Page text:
After a brief stopover in Bamberg, we continued on the train line and ended our German journey in Munich. This was a city we couldn’t wait to explore. It tends to be the favorite for a lot of my friends who have visited Germany, and took no time at all to see why.
Munich is a very walkable city and has a bit of an historic element mixed with modern luxuries. The famed Hofbräuhaus is a highlight for most tourists, but a surprise for me was the number of parks pocketed throughout the city. This makes Munich all the more enjoyable for a stroll when you need a break from all the beer drinking (or just need to burn off some calories until your next pretzel).
Where to Stay
If you want to be close to the action, stay near Marienplatz. It’s walkable to the outer neighborhoods but puts you right in the heart of the city.
- Cortiina Hotel – I chose this hotel for its central location, but it was also a great value for the money. It was a little more than the other hotels on our trip (about $300 a night) but it was our last city on our journey and I like to end on a high note. The rooms are spacious and comfy and there is a spectacular wine bar in the hotel which is great for breakfast (although it’s definitely not cheap). Location wise it couldn’t be much better – around the corner from the Hofbräuhaus and walking distance to all the main sites.
- Hotel Opera – This one was also on my short list, although we didn’t end up staying here. A little farther east, and a little cheaper, this hotel has free breakfast which is a great perk.
- Hotel Novotel Muenchen City – On the other side of the river, this hotel is a bit farther from the center of town but also a great value.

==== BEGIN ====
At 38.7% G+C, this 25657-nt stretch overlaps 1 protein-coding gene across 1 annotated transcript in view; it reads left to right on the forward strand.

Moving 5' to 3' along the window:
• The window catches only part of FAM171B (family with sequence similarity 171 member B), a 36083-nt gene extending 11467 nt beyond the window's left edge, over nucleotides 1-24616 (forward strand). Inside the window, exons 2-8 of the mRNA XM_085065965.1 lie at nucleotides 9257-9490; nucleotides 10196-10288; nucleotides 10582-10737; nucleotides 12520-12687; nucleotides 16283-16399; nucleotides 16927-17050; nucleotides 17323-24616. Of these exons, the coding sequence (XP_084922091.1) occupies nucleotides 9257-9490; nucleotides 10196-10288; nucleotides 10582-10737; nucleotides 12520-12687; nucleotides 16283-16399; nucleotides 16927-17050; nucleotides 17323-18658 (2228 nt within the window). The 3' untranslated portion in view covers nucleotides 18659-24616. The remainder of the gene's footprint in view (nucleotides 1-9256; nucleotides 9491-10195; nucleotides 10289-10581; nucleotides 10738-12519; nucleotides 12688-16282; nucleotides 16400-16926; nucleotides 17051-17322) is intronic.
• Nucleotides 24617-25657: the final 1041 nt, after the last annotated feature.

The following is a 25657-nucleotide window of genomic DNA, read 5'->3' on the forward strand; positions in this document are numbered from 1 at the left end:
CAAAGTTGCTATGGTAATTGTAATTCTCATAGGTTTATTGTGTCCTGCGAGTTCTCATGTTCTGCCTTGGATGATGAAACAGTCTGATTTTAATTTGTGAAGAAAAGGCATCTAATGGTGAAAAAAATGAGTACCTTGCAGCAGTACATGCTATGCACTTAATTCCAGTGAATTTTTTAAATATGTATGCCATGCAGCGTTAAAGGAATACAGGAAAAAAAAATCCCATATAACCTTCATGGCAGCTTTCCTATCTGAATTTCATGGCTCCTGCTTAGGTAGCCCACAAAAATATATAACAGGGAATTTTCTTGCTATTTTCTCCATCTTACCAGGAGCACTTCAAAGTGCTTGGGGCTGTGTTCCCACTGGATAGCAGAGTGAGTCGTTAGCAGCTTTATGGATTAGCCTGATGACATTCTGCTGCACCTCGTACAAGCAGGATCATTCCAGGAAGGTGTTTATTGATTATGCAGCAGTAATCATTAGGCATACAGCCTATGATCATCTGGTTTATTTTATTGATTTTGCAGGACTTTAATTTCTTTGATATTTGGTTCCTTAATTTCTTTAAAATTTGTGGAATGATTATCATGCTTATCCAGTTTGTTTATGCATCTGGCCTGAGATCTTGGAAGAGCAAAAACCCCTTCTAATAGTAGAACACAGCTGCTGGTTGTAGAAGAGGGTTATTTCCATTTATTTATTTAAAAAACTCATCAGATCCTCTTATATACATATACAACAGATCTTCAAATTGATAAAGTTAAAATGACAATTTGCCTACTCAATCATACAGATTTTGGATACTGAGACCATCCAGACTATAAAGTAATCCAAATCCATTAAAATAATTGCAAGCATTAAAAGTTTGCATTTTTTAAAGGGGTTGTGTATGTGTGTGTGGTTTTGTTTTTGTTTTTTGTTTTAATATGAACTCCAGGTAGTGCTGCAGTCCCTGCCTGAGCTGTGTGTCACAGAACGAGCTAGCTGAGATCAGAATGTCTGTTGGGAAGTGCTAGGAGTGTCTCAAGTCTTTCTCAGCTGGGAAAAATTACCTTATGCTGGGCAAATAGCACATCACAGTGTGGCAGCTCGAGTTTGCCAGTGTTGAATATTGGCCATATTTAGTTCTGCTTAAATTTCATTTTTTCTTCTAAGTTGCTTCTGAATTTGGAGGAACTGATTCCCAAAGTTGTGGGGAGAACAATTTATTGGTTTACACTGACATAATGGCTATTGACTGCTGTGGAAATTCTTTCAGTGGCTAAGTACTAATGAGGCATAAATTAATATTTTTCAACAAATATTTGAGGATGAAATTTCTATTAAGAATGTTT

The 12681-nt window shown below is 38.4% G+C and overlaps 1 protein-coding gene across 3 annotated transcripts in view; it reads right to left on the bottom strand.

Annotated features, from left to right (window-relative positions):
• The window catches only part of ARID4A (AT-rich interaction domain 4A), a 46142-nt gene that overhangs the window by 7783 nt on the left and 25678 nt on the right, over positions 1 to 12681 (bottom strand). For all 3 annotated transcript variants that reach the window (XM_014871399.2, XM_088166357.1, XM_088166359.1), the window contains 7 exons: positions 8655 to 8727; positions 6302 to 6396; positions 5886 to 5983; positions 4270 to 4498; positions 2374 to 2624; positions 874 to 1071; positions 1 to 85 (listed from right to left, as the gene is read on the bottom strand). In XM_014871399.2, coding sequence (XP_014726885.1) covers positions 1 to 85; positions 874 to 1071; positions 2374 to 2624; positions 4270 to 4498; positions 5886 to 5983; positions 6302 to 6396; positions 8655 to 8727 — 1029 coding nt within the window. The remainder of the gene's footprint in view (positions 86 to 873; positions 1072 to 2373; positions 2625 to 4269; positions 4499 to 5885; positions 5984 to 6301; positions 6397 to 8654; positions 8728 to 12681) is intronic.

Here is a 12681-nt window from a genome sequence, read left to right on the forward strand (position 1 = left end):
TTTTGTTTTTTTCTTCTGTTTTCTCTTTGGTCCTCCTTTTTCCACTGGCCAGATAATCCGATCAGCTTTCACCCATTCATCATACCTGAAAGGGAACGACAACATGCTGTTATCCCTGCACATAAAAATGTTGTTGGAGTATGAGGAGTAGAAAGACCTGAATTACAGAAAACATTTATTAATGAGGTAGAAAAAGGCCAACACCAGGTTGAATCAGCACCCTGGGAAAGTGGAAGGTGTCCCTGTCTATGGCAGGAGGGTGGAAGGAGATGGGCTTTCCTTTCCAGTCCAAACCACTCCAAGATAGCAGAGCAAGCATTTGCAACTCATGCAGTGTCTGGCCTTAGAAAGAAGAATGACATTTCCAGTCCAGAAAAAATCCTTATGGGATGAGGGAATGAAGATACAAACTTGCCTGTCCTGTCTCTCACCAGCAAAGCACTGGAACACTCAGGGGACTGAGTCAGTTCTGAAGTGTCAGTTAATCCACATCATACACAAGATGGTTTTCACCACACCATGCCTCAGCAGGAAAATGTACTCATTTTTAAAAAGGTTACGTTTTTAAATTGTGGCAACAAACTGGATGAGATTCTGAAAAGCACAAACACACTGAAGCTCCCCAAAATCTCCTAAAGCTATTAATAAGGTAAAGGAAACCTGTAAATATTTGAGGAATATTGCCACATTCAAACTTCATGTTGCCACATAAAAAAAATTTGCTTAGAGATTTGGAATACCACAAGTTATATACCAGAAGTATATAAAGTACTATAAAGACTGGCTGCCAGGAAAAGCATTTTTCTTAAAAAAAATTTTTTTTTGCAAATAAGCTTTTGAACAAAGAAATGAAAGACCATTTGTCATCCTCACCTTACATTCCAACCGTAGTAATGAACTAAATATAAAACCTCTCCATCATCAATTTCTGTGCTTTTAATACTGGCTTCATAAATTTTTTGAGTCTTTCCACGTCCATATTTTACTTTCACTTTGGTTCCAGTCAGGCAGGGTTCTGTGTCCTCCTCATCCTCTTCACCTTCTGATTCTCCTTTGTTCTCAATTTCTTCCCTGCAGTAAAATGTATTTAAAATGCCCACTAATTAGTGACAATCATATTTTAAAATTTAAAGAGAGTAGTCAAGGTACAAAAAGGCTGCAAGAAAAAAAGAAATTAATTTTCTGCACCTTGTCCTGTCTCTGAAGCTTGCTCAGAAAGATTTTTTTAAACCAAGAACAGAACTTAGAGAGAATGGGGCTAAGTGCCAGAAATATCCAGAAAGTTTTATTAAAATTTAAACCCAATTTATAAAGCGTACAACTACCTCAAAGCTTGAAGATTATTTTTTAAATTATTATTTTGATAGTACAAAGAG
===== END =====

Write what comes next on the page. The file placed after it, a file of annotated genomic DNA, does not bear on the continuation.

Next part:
What to Do & See
- Eisbachwelle – This surprising surfing spot in Englischergarten is where locals ride the river waves as they rush through the park. It’s a site to see in the middle of a city, and a great stop on a stroll through Englischergarten.
- Frühlingsanlagen – Stroll through this park along the Isar River when the weather is nice. Locals lounge and sunbathe along the river, and it’s a great spot for a picnic.
- Türkenstraße – Check out this trendy neighborhood popular with college students, and linked with lots of cute cafes and restaurants. Hit up the museums while you’re here (only 1 euro on Sundays).
- Beer gardens – Obviously an authentic German beer garden is essential to any German city. There is no shortage of famous beer halls in Munich. Read on…
Where to Eat & Drink
- Hofbräuhaus – The famed beer hall not only has great beer and pretzels, but it also has an intense history. Once the location where Hitler would give speeches, it’s now a three-story beer garden. It gets crowded, but it’s a must-visit.
- Max Emanuel Brauerei – Another great beer garden with less crowds, Max Emanuel has a great outdoor garden for when the weather is nice.
- Marienplatz – This is the main square and a central location to start your city wandering.
- Victuals Market – This open-air market has tons of local food vendors. It’s a great spot for lunch and a beer, and to browse for souvenirs.
- Ratskeller – This basement restaurant dates back to the 19th century. It’s a bit crowded with tourists, but the food is great if you’re looking for a traditional German meal.
- Dachau Concentration Camp Memorial Site – This is the only day trip we took from Munich, and it’s certainly worth it if you’ve never been to a concentration camp. It’s not an uplifting trip, but entirely necessary, and you won’t regret going. (A separate post on this is coming soon.)
- Neuschwanstein Castle Day Trip – We didn’t have time to squeeze this one in, but it’s definitely top of my list for next time. This is the castle Disney is based on and it’s only a short drive from Munich.
Want more places to visit in Munich?